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True Story:

At the height of World War II, in 1942, the British Navy had a sudden breakdown in radio communications. The British became convinced that it was a German trick. It turned out to be disturbances caused by sunspots over 93 million miles away.

The True Story of Black Hawk Down from the A&E Video Store.

Cosmos Collector's Edition Boxed set - VHS
Carl Sagan's COSMOS is one of the most influential science programs ever made.

Q. Does the moon have a dark side?

A. The moon does have a far side which is impossible to see from the earth, but it doesn't mean that it's always dark. Each side of the moon is dark for no longer than 15 days at a time.

Q. Where does sound come from?

A. The air is always filled with sound waves. All things give off vibrations, but some have a low frequency which most cannot hear. The reason: it may take 3 minutes to make a single vibration. They may be caused by earthquakes and storms.

Did You Know?

The microwave was invented after a researcher walked by a radar tube and a chocolate bar melted in his pocket.

Coke-a-Cola was originally green.

Rubberbands last longer when refrigerated.

Infrasound Communication Among Elephants

by Jeanette Cain

From research in Namibia, Zimbabwe, and Kenya, researchers learned elephants use infrasound for communicating over many miles. Elephant calls are outside the pitch of most human ears, but other elephants heed the rumblings.

Researchers were surprised when a group of elephants, usually silent in their daily activities, suddenly took flight for no apparent reason, rather no apparent reason to the researchers watching the show. In unison, the scattered group would stand still in their tracks and raise their ears. Researchers knew this was not the result of using memory, or of using the five senses. There was an unknown factor behind these elephants ability to know of the activities and locations of other elephant herds.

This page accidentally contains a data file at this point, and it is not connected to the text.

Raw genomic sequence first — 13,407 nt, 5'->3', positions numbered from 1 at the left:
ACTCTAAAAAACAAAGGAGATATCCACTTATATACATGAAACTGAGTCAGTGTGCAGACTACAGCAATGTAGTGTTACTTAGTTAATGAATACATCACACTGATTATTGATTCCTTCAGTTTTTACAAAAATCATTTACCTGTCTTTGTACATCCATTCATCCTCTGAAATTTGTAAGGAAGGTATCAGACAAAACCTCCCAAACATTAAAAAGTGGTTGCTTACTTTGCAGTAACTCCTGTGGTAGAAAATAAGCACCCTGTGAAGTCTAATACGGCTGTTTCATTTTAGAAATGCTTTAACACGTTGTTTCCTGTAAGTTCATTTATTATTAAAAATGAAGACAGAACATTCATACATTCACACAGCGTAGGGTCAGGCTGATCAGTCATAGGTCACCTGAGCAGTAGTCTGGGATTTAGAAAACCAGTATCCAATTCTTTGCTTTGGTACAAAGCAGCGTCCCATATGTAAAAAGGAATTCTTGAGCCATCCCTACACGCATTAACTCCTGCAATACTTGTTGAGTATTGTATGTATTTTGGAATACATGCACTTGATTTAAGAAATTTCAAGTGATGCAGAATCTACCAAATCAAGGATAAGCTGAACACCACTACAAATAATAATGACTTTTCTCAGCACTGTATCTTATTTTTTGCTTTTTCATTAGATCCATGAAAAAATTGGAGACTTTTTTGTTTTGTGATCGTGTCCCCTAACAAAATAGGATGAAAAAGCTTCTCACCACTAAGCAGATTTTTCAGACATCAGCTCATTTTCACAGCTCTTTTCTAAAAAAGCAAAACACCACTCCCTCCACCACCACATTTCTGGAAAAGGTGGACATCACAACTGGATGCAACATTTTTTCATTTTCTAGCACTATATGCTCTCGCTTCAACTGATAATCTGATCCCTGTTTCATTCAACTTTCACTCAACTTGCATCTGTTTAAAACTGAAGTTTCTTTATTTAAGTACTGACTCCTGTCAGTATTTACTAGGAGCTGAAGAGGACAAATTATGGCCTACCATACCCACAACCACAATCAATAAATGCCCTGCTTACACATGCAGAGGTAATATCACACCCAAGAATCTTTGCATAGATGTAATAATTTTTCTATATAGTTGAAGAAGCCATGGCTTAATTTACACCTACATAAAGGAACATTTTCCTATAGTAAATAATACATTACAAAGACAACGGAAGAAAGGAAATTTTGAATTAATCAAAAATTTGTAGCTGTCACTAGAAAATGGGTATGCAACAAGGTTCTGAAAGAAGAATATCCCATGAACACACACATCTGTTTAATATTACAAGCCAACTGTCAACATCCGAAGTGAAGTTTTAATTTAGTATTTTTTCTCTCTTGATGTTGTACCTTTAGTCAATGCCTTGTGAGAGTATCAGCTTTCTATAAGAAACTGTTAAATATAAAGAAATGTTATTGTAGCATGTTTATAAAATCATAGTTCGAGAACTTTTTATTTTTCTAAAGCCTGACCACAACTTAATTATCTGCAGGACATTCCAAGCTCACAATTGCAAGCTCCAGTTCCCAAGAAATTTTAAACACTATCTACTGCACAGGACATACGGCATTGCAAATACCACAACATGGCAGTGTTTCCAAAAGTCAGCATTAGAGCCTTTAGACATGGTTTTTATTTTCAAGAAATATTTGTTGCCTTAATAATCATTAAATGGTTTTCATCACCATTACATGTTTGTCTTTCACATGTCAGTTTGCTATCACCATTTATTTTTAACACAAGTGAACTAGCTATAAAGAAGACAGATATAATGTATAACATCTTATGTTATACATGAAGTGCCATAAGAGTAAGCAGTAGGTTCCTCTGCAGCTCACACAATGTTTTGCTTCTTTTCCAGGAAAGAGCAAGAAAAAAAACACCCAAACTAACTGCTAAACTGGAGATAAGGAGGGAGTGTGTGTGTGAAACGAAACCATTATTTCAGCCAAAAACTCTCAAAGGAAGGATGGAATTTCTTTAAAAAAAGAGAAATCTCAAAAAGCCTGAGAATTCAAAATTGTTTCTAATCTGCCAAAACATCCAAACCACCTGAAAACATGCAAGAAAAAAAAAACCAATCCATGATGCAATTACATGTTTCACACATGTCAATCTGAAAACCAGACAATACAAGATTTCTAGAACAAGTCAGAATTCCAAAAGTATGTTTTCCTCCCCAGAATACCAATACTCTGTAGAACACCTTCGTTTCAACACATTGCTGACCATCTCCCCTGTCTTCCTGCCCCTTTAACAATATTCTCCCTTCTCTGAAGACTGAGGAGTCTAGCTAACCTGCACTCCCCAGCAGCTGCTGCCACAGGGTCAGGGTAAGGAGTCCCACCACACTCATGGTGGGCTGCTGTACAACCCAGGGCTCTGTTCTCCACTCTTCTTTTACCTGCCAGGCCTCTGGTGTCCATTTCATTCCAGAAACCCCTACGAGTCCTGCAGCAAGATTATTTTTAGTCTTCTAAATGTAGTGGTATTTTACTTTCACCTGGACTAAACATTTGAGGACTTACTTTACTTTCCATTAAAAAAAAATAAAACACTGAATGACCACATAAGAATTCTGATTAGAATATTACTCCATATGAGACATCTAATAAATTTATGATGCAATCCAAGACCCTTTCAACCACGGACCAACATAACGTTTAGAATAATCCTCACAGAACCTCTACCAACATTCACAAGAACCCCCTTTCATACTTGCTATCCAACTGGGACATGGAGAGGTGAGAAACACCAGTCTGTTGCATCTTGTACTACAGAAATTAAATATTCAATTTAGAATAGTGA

Katharine Payne believed she came across a clue for solving this mystery. She visited the Metro Washington Park Zoo in 1984, and while there observed three Asian elephant mothers and their calves. She kept feeling a throbbing in the air, which she compared to distant thunder. Later, she remembered the deep organ pipe she stood close to when singing in the church choir as a child and recalled the feeling when the entire chapel began to throb as the Bach chorale bass line began to play. She believed this could account for the source of throbbing she had felt when near the Asian elephant mothers, and it was probably used by elephants to communicate by using these type calls, too low-pitched for human ears to detect.